AUBURN – In a special meeting called with less than a day’s notice, the Auburn School Committee learned Wednesday that it may have to make $80,000 in additional budget cuts. That could mean the loss of a speech therapist and a music teacher.

Although property values will go up, giving the city more money, school officials said they were told late Tuesday that the city will not share the extra revenue with the school department. It’s a loss that school officials didn’t expect.

“How can we run an organization on the same amount of money as last year? You can’t do it and offer the same services,” Superintendent Barbara Eretzian said.

Last month, the committee approved a $31.2 million budget that would have added 91 cents to the city’s $29.38 property tax rate. When the City Council said it didn’t want any tax increase next year, School Committee members began looking for ways to cut nearly $1.4 million.

On last week’s chopping block were 17 teachers, some support staff, several after-school activities and an elementary foreign language program.

At issue now is the additional money Auburn is expected to earn from next year’s higher property values. Although the tax rate would stay the same, the higher valuation would give the city an extra $19 million from property taxes, school officials said.

Councilors and committee members discussed the situation in a joint meeting Monday. Although there was some confusion, acting Finance Director Laurie Smith said at the time that she knew schools were getting less in state aid and increases in city property values should make up the difference.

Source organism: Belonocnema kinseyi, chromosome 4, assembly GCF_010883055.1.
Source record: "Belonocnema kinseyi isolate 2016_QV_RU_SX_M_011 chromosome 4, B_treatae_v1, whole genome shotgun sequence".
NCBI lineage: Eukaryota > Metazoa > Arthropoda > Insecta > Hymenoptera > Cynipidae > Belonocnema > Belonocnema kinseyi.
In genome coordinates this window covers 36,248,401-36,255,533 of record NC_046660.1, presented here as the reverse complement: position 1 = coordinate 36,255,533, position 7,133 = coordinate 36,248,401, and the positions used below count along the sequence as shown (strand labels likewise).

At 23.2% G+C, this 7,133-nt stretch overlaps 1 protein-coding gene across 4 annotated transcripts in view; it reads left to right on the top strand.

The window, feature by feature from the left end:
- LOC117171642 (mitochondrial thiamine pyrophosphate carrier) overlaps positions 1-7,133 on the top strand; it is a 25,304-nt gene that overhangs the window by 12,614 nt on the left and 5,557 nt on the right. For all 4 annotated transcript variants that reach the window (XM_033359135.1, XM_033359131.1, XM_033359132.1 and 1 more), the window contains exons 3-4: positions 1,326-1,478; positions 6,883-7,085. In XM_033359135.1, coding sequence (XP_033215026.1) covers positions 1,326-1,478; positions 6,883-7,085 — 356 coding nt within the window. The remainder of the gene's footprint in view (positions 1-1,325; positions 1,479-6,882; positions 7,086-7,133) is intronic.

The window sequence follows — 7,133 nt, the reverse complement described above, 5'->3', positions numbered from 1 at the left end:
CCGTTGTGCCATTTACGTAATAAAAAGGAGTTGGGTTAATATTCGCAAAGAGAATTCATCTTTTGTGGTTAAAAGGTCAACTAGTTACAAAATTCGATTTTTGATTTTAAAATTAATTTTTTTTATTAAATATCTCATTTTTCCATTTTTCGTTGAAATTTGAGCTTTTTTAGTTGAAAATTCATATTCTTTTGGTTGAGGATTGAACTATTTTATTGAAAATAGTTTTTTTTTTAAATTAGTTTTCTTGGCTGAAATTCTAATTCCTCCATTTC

But Jude Cyr, business manager for the school system, said Smith called early Tuesday evening to say the school system would not be getting any additional money, even if property values rose. She said the school system should keep next year’s budget at this year’s level: $29.7 million.

In the special meeting Wednesday, committee members remained confused. Such directives are supposed to come only from the City Council. But during two days of budget workshops, councilors had apparently not voted on the issue.

“I don’t understand it. There were no votes,” said Bethel Shields, the mayor’s School Committee representative. “It was simply a presentation yesterday.”

Shields agreed to ask the council about the issue. School Committee members agreed to consider the additional cuts, but urged the superintendent to find ways to save some staff members.

The committee will meet next at 7 p.m. June 2 at the Auburn Land Lab. The committee is expected to vote on cutting one elementary French teacher and three high school teachers. Because the school system has already signed a contract with those teachers, the committee will need to formally terminate the positions and fire the employees.

According to labor rules, Auburn must give teachers 90 days notice before firing them.

The other 13 teaching positions will be cut through attrition. The people in those positions are retiring or have decided to take other jobs.

Committee members said Wednesday the board will vote on those cuts after its budget has been formally set by the council.

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